The UK Covid19 Inquiry, promised by the then Prime Minister Boris Johnson in the early days of the pandemic, is meeting and pouring over what happened with a view of learning lessons for next time. And yes, there will be a next time. Science and politics are on the stand and both are coming under intense scrutiny. Its terms of reference; “to examine, consider and report on preparations and the response to the pandemic in England, Wales, Scotland and Northern Ireland, up to and including the Inquiry’s formal setting-up date, 28 June 2022” is a mammoth task indeed.
The proceedings are attracting significant media attention and in the current part of the inquiry, Part 2, the chair Lady Hallett seeks to assess government policy response in the early part of 2020, the Autumn/Winter of 2020 and up to the end of 2021 when vaccination started and we all gave a collective sigh of relief.
What is clear is that the main scientific advisors to government – the Scientific Advisory Group for Emergencies (SAGE) -were very clear in their consensus early in 2020 that significant non-pharmaceutical interventions (NPIs) would be required. Those who delivered SAGE’s views to government, mainly the Chief Medical Officer and the Chief Scientific Officer, have given evidence and are pretty scathing of the politicians of the time. Boris Johnson has come in for particular criticism as someone who had great difficulty understanding the science and as a consequence making the important decisions. According to the advisors, the main decision he dithered too long over was to mandate a lockdown requested by SAGE as early as March 12th. This did not happen until March 23rd. SAGE had a firm consensus that, to save lives, stay safe and not overstretch the health service we needed a mandated lockdown earlier. The Inquiry seems focused on how the politicians finally got to and implemented this decision and it seems to have been a chaotic and messy affair.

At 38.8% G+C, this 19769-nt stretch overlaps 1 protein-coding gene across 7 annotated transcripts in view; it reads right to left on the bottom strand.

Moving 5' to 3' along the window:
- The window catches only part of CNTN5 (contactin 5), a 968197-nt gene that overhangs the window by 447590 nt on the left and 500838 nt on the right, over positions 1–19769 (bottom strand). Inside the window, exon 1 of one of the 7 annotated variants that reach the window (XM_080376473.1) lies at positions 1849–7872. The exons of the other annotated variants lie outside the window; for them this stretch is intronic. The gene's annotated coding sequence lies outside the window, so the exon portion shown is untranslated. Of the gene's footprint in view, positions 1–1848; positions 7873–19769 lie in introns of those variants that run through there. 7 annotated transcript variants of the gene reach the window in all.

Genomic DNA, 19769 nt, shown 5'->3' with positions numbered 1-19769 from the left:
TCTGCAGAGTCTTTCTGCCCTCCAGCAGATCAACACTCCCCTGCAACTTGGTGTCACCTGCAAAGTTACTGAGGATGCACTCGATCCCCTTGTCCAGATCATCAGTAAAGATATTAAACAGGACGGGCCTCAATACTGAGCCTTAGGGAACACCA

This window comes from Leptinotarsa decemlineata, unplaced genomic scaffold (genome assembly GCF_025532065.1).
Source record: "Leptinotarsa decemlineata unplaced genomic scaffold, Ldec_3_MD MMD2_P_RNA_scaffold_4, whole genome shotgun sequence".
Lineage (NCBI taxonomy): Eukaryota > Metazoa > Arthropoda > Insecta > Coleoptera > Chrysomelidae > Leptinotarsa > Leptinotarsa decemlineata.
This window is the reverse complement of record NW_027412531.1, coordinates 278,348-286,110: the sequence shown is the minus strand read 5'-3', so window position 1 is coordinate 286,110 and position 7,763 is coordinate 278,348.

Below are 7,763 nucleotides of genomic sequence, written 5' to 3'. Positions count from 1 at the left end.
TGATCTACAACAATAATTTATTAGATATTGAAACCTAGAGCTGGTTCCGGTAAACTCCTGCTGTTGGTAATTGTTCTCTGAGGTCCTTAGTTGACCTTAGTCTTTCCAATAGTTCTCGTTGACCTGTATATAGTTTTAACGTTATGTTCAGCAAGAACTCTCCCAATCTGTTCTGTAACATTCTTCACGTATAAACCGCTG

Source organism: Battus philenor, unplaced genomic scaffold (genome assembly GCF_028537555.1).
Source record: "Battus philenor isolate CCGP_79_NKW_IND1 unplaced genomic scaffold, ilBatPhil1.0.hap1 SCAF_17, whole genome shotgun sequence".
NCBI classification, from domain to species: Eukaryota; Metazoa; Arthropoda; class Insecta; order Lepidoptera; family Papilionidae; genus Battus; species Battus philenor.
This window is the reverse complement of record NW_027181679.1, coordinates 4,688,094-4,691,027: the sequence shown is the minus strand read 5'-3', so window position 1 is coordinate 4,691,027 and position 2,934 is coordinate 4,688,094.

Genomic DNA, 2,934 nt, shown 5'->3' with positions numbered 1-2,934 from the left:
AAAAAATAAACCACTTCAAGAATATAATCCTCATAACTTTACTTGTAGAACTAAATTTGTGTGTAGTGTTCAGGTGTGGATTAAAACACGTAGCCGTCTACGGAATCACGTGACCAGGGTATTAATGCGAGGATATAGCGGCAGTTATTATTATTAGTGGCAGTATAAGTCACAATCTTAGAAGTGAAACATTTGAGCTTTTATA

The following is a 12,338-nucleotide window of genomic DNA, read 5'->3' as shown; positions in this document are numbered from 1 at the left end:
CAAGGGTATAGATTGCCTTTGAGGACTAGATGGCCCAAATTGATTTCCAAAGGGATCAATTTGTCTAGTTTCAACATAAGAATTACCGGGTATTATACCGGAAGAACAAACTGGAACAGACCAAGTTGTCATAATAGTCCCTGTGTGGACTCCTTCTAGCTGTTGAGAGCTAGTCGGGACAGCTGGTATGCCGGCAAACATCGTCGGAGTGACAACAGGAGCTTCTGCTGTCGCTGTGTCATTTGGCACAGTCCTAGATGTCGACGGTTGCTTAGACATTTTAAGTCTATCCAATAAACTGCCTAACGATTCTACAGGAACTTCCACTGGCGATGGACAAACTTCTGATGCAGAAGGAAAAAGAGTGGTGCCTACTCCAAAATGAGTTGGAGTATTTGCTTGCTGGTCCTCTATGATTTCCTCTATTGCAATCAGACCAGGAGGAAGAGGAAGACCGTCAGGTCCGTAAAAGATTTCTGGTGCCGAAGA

The Inquiry is surprisingly uninterested in asking another question; was a mandatory lockdown the right policy in March 2020 and then again in the autumn of 2020. The composition of SAGE was heavily biased towards infectious disease experts who saw a mandatory lockdown as the only solution given the ferocity of this new virus. SAGE saw only viral deaths and an overwhelmed health service and that narrow perspective ignored other consequences many of which we now are living with. When asked about the composition of SAGE the CMO Sir Chris Whitty said that there needed to be a consensus and if the number of members and the range of expertise of the committee was extended it would be less easy to get a consensus. So SAGE was blinkered from the start and anyone with a different view or prediction was shunned. It was a very bad time for science.
Early epidemiological studies based on scientific modelling predicted large effects from a mandatory lockdown. One model simulation study predicted that lockdown would reduce COVID-19 mortality by up to 98%. These predictions were questioned by many scientists at the time but their concerns about the models were dismissed. Indeed, there was no clear negative correlation between the degree of lockdown and fatalities in the spring of 2020. Given the large effects predicted a simple negative correlation between COVID-19 deaths and the degree to which lockdowns were imposed, should have been observed but was not. A study on-line has estimated that the reduction in deaths due to mandated lockdowns over the pandemic was 0.2% and following significant criticism of the methodology by those who supported lockdowns, the methodology was modified and the figure revised up to 3.2% of total deaths, hardly inspiring. (1)